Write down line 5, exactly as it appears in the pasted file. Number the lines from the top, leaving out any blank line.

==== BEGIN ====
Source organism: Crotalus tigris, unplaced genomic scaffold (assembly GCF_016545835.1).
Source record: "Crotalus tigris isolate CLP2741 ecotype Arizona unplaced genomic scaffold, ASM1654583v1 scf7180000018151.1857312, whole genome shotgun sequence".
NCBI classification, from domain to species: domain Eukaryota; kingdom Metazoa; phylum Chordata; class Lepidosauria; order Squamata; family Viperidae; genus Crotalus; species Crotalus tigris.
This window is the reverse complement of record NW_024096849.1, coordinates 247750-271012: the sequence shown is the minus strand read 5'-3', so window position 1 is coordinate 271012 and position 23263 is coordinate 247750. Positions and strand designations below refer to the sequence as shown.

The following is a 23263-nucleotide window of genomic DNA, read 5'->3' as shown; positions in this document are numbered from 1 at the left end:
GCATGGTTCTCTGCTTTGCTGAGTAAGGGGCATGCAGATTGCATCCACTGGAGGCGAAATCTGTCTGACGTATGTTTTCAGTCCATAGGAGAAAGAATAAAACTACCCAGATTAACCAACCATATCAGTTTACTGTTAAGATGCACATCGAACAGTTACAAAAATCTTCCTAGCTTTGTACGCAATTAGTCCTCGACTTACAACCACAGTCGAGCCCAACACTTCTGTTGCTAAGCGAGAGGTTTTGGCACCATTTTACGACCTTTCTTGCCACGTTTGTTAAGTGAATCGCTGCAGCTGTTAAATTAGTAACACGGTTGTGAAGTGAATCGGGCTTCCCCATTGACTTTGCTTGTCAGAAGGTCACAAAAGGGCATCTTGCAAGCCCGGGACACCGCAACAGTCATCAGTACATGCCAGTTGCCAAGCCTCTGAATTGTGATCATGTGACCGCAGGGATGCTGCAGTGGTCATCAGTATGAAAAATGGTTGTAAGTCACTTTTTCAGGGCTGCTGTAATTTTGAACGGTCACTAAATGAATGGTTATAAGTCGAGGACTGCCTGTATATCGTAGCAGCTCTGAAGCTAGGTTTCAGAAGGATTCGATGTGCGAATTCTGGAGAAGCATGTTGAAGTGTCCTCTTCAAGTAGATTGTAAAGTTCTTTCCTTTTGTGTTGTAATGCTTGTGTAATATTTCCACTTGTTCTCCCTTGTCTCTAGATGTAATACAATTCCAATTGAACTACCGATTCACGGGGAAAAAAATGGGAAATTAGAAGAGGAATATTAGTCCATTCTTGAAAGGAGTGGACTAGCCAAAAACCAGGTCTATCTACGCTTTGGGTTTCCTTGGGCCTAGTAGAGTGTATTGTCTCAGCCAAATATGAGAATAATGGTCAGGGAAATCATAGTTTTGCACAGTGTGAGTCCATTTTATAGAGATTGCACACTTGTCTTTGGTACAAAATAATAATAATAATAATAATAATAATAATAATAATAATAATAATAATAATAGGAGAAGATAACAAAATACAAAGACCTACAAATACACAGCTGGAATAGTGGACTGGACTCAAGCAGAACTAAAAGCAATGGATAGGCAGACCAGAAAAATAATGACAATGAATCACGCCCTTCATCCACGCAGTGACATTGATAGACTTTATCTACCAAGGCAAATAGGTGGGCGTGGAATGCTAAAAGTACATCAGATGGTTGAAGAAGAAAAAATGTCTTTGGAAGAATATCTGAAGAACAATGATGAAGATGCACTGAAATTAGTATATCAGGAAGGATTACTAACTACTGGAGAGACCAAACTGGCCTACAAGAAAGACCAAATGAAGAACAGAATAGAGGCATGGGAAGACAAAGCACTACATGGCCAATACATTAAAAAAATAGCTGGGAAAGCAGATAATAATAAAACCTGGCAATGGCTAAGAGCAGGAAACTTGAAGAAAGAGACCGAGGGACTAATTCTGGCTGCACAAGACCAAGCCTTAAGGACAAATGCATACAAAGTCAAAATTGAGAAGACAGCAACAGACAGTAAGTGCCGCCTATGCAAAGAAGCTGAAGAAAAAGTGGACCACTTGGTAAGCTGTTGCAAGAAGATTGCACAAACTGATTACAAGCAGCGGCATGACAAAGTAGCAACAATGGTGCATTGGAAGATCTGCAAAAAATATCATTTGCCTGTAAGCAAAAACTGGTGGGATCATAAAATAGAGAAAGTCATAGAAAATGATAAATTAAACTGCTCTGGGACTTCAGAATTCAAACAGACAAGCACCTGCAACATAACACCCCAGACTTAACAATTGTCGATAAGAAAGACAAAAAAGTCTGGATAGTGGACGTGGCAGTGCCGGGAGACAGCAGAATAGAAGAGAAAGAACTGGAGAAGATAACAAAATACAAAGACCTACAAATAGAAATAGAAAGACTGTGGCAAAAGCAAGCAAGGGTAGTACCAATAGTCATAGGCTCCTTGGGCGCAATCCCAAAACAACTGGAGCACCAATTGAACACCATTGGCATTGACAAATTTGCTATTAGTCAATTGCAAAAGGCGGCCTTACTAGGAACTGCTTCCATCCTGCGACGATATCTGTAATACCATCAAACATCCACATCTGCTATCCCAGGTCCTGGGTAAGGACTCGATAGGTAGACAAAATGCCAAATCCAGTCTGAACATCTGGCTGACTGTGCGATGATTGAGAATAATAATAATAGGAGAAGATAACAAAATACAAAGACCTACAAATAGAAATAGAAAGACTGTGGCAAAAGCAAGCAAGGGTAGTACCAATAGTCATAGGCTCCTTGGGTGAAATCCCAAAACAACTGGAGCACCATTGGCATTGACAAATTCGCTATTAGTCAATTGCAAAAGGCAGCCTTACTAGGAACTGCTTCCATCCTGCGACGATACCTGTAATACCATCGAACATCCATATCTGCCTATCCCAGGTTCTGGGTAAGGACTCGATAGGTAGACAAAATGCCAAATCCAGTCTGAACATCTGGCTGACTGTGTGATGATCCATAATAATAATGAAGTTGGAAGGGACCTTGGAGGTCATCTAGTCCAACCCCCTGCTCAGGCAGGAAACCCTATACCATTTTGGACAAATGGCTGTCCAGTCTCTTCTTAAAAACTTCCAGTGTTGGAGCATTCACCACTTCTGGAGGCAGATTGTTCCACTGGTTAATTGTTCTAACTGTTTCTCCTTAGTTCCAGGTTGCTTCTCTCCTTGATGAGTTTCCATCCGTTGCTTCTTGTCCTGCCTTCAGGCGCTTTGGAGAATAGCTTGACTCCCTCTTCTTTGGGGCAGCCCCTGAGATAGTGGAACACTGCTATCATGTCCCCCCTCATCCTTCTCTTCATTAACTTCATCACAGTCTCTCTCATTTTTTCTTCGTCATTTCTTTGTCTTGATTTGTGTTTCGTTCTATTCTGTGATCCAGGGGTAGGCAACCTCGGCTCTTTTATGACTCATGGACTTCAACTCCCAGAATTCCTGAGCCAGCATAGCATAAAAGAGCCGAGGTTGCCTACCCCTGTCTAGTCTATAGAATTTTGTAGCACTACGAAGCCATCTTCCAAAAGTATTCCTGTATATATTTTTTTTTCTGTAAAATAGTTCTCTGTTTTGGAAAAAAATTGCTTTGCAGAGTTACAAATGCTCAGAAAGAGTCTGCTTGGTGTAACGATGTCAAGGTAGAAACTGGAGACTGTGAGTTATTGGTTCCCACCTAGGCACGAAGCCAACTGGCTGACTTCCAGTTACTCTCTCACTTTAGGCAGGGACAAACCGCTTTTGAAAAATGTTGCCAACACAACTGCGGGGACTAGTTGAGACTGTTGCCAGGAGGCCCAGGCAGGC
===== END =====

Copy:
The following is a 23263-nucleotide window of genomic DNA, read 5'->3' as shown; positions in this document are numbered from 1 at the left end: